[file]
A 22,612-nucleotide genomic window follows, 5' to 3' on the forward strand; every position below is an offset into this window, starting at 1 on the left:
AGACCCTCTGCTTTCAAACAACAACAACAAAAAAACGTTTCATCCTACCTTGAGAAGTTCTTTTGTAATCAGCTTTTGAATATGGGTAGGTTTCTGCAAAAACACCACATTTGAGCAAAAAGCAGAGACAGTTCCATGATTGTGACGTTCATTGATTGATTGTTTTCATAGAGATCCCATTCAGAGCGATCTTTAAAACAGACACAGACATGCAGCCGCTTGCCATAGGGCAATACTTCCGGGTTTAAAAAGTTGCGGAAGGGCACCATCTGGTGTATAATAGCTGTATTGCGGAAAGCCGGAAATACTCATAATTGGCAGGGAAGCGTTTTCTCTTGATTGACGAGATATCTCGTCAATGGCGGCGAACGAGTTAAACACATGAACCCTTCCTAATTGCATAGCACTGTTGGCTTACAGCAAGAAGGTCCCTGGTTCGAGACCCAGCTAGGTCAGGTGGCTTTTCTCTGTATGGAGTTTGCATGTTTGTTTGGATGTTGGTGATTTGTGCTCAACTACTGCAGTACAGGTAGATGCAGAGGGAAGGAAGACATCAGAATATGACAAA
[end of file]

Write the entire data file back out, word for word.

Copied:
A 22,612-nucleotide genomic window follows, 5' to 3' on the forward strand; every position below is an offset into this window, starting at 1 on the left:
AGACCCTCTGCTTTCAAACAACAACAACAAAAAAACGTTTCATCCTACCTTGAGAAGTTCTTTTGTAATCAGCTTTTGAATATGGGTAGGTTTCTGCAAAAACACCACATTTGAGCAAAAAGCAGAGACAGTTCCATGATTGTGACGTTCATTGATTGATTGTTTTCATAGAGATCCCATTCAGAGCGATCTTTAAAACAGACACAGACATGCAGCCGCTTGCCATAGGGCAATACTTCCGGGTTTAAAAAGTTGCGGAAGGGCACCATCTGGTGTATAATAGCTGTATTGCGGAAAGCCGGAAATACTCATAATTGGCAGGGAAGCGTTTTCTCTTGATTGACGAGATATCTCGTCAATGGCGGCGAACGAGTTAAACACATGAACCCTTCCTAATTGCATAGCACTGTTGGCTTACAGCAAGAAGGTCCCTGGTTCGAGACCCAGCTAGGTCAGGTGGCTTTTCTCTGTATGGAGTTTGCATGTTTGTTTGGATGTTGGTGATTTGTGCTCAACTACTGCAGTACAGGTAGATGCAGAGGGAAGGAAGACATCAGAATATGACAAA